For the 2013 season, Renault powers four Formula One teams: Infiniti Red Bull, Lotus F1, Caterham F1, and Williams F1. And now the French automaker has a new powerplant for the world-class racers: a 1.6-liter turbocharged V6, complete with two electric motors.
Formula One announced that for 2014, the series would be moving away from the normally aspirated V8s it currently runs to smaller, turbocharged V6s, as Formula One innovations often translate into road-going cars for the general public.
Renault is the first to unveil its V6 concept, just ahead of Mercedes and Ferrari. The 1.6-liter turbocharged V6, according to MotorAuthority, produces near 750 horsepower, on par with the V8s of today. Diverging from our expectations, however, the Renault engine includes two electric motors.
Right now, F1 cars feature a Kinetic Energy Recovery System (KERS) that captures braking energy in the form of electricity or mechanical energy. The electric KERS use an electric motor. The new Renault V6 does much the same. One of the onboard electric motors creates electricity during engine braking, which stores that power in onboard lithium-ion batteries. This energy can be used to boost the gasoline engine on demand, adding an additional 161 horsepower.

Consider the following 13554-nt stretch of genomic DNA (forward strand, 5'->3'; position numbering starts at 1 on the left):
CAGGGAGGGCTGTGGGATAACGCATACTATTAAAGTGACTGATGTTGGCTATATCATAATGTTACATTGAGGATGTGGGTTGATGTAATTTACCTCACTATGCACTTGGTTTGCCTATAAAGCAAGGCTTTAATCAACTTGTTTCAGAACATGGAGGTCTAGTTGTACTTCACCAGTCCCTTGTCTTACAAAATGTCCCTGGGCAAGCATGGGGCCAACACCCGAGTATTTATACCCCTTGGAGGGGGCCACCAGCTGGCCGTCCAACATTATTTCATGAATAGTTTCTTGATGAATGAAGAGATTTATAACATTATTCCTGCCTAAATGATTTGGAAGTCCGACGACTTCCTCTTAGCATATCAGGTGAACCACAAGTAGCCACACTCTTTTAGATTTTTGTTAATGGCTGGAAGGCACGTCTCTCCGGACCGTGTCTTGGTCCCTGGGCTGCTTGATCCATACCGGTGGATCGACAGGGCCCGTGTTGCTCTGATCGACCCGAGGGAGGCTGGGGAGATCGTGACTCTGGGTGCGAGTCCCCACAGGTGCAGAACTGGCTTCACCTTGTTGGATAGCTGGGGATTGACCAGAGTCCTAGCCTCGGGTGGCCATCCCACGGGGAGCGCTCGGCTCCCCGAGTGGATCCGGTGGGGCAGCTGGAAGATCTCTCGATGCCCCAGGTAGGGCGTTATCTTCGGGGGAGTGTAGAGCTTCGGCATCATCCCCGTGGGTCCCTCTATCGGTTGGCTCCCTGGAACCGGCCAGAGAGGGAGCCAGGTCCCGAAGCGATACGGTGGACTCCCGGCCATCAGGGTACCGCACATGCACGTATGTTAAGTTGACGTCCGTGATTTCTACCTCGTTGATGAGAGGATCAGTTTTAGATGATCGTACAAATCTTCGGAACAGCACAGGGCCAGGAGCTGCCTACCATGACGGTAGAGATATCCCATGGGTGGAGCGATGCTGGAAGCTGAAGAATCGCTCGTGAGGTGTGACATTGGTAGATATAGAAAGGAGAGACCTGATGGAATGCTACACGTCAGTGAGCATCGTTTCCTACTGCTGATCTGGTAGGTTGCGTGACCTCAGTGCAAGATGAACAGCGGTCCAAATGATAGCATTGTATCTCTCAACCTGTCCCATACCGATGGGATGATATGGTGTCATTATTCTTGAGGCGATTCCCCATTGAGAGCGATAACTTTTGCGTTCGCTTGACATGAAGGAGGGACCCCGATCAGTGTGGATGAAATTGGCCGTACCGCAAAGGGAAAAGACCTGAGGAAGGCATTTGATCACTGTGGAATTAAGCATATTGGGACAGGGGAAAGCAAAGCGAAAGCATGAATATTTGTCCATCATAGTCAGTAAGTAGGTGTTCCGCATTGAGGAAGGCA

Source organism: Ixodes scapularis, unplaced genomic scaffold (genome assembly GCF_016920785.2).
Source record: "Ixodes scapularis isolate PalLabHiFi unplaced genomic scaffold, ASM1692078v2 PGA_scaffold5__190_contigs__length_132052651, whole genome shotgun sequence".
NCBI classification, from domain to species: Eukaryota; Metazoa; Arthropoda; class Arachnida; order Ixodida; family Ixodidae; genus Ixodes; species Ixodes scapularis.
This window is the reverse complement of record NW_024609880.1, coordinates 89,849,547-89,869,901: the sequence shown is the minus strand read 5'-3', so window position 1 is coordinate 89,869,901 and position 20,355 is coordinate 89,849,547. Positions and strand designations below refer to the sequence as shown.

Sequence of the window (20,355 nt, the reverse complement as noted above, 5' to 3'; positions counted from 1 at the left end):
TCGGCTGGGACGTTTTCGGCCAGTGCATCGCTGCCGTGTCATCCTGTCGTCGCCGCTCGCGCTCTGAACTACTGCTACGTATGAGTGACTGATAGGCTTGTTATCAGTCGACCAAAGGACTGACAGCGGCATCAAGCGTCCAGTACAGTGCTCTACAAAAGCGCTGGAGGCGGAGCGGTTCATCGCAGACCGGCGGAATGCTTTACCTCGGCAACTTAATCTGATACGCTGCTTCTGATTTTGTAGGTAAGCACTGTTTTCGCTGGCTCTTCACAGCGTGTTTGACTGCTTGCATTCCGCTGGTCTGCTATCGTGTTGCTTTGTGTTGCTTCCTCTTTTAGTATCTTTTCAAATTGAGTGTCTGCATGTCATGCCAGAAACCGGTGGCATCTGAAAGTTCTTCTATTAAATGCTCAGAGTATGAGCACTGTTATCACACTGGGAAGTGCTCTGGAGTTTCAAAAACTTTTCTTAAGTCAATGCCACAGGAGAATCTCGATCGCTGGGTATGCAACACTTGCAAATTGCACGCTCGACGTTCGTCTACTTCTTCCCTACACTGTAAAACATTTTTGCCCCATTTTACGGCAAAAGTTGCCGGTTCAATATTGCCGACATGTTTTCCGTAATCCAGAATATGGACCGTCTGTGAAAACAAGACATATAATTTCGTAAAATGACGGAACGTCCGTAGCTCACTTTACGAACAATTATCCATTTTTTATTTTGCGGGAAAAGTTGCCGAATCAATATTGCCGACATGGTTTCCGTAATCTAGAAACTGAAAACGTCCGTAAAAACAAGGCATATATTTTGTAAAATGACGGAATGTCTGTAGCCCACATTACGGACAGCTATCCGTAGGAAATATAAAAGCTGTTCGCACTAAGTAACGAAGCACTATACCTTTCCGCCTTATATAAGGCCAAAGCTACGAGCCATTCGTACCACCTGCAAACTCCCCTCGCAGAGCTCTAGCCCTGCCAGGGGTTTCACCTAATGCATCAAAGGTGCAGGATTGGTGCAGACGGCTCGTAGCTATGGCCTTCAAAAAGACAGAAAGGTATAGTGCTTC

Where the Renault motor diverges from the norm is with the second, exhaust-mounted motor. The second motor is attached with the turbocharger. The turbo’s turbines spin in the exhaust flow, which then turn the electric motor, creating electricity. This, too, charges the onboard lithium-ion batteries. Cleverly, the electric motor can also boost the turbo, effectively eliminating turbo lag.
Whether all of the Renault electric motor innovations will be F1 legal, however, is unclear. The FIA might allow it for a season and then change course, like it did in the early days of KERS.
Based upon these innovations from Renault, we cannot wait to see what Ferrari and Mercedes have come up with. Excitingly, the exhaust-mounted electric motor will surely make its way into mass-market car tech of the future.
Automakers are eagerly seeking out any drivetrain and power efficiencies they can get their hands on, as Federally mandated fuel efficiency standards begin to ratchet up.
The additional electric motor tied to the turbocharger turbine could decrease fuel consumption in production cars significantly and not just add additional power boost, as it does in the F1 engine. Many new, fuel-efficient cars feature turbochargers, take the Ford EcoBoost for example.
At present, when not in use, the spinning turbos are allowing energy to pass by that could be harnessed to power the vehicle when the gasoline engine is shut down in the form of electricity.